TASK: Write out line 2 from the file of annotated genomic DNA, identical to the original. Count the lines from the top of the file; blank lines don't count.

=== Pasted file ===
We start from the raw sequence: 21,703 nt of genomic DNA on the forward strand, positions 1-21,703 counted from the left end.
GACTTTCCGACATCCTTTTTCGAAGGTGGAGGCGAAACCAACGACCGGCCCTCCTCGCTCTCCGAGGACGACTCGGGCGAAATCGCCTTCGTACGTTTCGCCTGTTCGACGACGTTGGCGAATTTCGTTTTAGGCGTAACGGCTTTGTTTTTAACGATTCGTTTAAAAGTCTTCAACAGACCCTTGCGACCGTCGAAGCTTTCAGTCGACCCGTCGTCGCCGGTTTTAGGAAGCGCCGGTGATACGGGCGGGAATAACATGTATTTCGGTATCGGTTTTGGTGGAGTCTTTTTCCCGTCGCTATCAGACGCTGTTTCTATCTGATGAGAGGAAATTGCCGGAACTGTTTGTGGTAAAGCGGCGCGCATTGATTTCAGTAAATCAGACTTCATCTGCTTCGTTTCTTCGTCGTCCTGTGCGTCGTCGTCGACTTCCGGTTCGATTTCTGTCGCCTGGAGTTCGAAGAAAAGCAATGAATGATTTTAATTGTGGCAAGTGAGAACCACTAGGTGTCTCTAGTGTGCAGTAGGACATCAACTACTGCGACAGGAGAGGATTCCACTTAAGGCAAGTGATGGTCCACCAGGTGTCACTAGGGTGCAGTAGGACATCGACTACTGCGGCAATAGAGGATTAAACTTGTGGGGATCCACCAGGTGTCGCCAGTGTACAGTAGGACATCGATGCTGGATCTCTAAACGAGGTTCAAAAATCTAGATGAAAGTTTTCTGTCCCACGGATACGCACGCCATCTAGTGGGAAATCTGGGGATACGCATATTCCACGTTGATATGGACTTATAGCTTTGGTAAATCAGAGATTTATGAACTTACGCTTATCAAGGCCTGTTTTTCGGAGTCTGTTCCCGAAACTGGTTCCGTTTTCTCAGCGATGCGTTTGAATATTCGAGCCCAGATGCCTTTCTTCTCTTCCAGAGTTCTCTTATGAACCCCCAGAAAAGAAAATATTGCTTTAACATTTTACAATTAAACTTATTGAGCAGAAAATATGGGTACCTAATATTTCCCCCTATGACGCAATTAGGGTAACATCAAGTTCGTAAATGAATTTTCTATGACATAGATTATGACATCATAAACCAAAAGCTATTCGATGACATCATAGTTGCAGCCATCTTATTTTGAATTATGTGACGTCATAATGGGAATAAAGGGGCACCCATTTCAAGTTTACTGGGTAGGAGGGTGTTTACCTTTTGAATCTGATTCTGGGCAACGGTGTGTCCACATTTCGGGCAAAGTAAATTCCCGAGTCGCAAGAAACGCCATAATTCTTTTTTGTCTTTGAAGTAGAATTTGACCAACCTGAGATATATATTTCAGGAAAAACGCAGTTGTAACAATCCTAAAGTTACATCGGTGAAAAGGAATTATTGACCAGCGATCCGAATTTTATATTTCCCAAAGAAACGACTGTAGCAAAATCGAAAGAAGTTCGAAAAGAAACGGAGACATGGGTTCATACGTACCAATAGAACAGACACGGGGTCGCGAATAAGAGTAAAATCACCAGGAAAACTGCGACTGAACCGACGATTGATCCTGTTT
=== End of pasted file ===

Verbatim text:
GACTTTCCGACATCCTTTTTCGAAGGTGGAGGCGAAACCAACGACCGGCCCTCCTCGCTCTCCGAGGACGACTCGGGCGAAATCGCCTTCGTACGTTTCGCCTGTTCGACGACGTTGGCGAATTTCGTTTTAGGCGTAACGGCTTTGTTTTTAACGATTCGTTTAAAAGTCTTCAACAGACCCTTGCGACCGTCGAAGCTTTCAGTCGACCCGTCGTCGCCGGTTTTAGGAAGCGCCGGTGATACGGGCGGGAATAACATGTATTTCGGTATCGGTTTTGGTGGAGTCTTTTTCCCGTCGCTATCAGACGCTGTTTCTATCTGATGAGAGGAAATTGCCGGAACTGTTTGTGGTAAAGCGGCGCGCATTGATTTCAGTAAATCAGACTTCATCTGCTTCGTTTCTTCGTCGTCCTGTGCGTCGTCGTCGACTTCCGGTTCGATTTCTGTCGCCTGGAGTTCGAAGAAAAGCAATGAATGATTTTAATTGTGGCAAGTGAGAACCACTAGGTGTCTCTAGTGTGCAGTAGGACATCAACTACTGCGACAGGAGAGGATTCCACTTAAGGCAAGTGATGGTCCACCAGGTGTCACTAGGGTGCAGTAGGACATCGACTACTGCGGCAATAGAGGATTAAACTTGTGGGGATCCACCAGGTGTCGCCAGTGTACAGTAGGACATCGATGCTGGATCTCTAAACGAGGTTCAAAAATCTAGATGAAAGTTTTCTGTCCCACGGATACGCACGCCATCTAGTGGGAAATCTGGGGATACGCATATTCCACGTTGATATGGACTTATAGCTTTGGTAAATCAGAGATTTATGAACTTACGCTTATCAAGGCCTGTTTTTCGGAGTCTGTTCCCGAAACTGGTTCCGTTTTCTCAGCGATGCGTTTGAATATTCGAGCCCAGATGCCTTTCTTCTCTTCCAGAGTTCTCTTATGAACCCCCAGAAAAGAAAATATTGCTTTAACATTTTACAATTAAACTTATTGAGCAGAAAATATGGGTACCTAATATTTCCCCCTATGACGCAATTAGGGTAACATCAAGTTCGTAAATGAATTTTCTATGACATAGATTATGACATCATAAACCAAAAGCTATTCGATGACATCATAGTTGCAGCCATCTTATTTTGAATTATGTGACGTCATAATGGGAATAAAGGGGCACCCATTTCAAGTTTACTGGGTAGGAGGGTGTTTACCTTTTGAATCTGATTCTGGGCAACGGTGTGTCCACATTTCGGGCAAAGTAAATTCCCGAGTCGCAAGAAACGCCATAATTCTTTTTTGTCTTTGAAGTAGAATTTGACCAACCTGAGATATATATTTCAGGAAAAACGCAGTTGTAACAATCCTAAAGTTACATCGGTGAAAAGGAATTATTGACCAGCGATCCGAATTTTATATTTCCCAAAGAAACGACTGTAGCAAAATCGAAAGAAGTTCGAAAAGAAACGGAGACATGGGTTCATACGTACCAATAGAACAGACACGGGGTCGCGAATAAGAGTAAAATCACCAGGAAAACTGCGACTGAACCGACGATTGATCCTGTTT